Carlyle Group’s David Rubenstein hints at initiative for retail investors

    • Predicts investors will gain exposure to private equity through 401(k) plans
    • Supports democratization of private equity
    • Says to expect more from Carlyle Group on this topic “shortly”

Speaking at the PartnerConnect East conference March 26 in New York City, Rubenstein predicted that over time money management firms like T. Rowe Price and Fidelity would offer everyday investors exposure to private equity through 401(k) plans. 

“We are putting more and more emphasis” on seeing retail investors gain access to private equity, said Rubenstein. “We will have more and more to say about it shortly. But we are making a large push to get more and more retail investors.” 

Rubenstein pointed out the “anomaly” that results from limiting access to the asset class to wealthy investors that meet the U.S. Securities and Exchange Commission’s definition of “accredited.”      

“If you are an idiot and you inherit $10 million you can (invest in) anything you want,” said Rubenstein. On the other hand, “if you are brilliant, you went to the best college in the United States, you majored in economics, you minored in finance, but you decide to go to Teach for America and make $30,000 a year, and you need higher income, you’re not allowed” to invest in private equity.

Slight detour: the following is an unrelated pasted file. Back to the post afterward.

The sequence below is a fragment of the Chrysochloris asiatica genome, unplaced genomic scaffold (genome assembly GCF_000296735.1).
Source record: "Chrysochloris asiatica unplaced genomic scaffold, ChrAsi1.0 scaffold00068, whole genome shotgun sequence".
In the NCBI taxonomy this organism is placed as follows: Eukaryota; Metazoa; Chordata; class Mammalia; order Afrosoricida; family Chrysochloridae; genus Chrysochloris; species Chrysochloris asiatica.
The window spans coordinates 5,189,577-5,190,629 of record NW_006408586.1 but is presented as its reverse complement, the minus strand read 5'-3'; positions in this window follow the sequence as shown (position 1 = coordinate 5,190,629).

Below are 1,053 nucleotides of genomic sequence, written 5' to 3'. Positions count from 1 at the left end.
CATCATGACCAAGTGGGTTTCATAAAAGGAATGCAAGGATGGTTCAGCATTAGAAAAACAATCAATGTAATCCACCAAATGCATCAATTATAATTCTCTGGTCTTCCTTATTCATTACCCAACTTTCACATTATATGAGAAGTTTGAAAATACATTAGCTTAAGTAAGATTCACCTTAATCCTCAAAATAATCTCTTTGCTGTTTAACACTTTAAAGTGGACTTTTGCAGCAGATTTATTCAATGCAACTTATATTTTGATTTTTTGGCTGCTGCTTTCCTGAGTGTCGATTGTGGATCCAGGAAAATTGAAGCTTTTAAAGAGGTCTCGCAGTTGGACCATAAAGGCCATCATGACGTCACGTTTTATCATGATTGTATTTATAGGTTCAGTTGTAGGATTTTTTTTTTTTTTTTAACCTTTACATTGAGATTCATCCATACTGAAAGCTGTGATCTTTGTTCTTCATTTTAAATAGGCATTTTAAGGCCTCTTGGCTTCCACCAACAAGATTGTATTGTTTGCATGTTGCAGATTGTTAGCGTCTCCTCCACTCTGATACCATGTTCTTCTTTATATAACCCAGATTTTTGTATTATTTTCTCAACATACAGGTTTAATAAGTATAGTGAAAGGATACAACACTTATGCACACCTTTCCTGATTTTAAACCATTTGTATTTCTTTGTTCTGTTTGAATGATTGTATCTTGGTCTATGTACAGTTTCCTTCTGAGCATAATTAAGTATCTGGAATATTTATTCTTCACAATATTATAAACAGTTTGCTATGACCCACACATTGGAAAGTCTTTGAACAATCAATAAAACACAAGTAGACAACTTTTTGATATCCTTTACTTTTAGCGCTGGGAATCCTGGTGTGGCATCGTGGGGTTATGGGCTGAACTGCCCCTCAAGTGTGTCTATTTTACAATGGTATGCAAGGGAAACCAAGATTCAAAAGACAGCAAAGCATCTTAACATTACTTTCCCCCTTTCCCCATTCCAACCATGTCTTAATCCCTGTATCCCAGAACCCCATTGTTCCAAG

Asked about the high fees Carlyle Group would presumably charge retail investors, Rubenstein pointed out it can cost more for Carlyle Group to develop and market a retail product. But he thought investors would focus on the net rate of return. “How many investors who are not extremely wealthy would be upset at getting a 14 percent or 15 percent net rate of return, which is what you might get even after fees are taken into account?”

About a year ago, partnering with Central Park Advisers LLC, Carlyle Group introduced a fund, CPG Carlyle Private Equity Fund LLC, that required a minimum commitment of $50,000, far less than that of a typical Carlyle Group limited partnership. Although designed to appeal to a broader population of investors, the fund is open only to accredited investors.

As of year-end the fund reported net assets of about $180 million, according to a Form N-Q filed with the SEC. That sum does not necessarily indicate how much money the fund had raised or invested as of that date.

Early last year London-based funds-of-funds manager Pantheon Ventures said it planned to offer to sponsors of 401(k) plans a private equity option.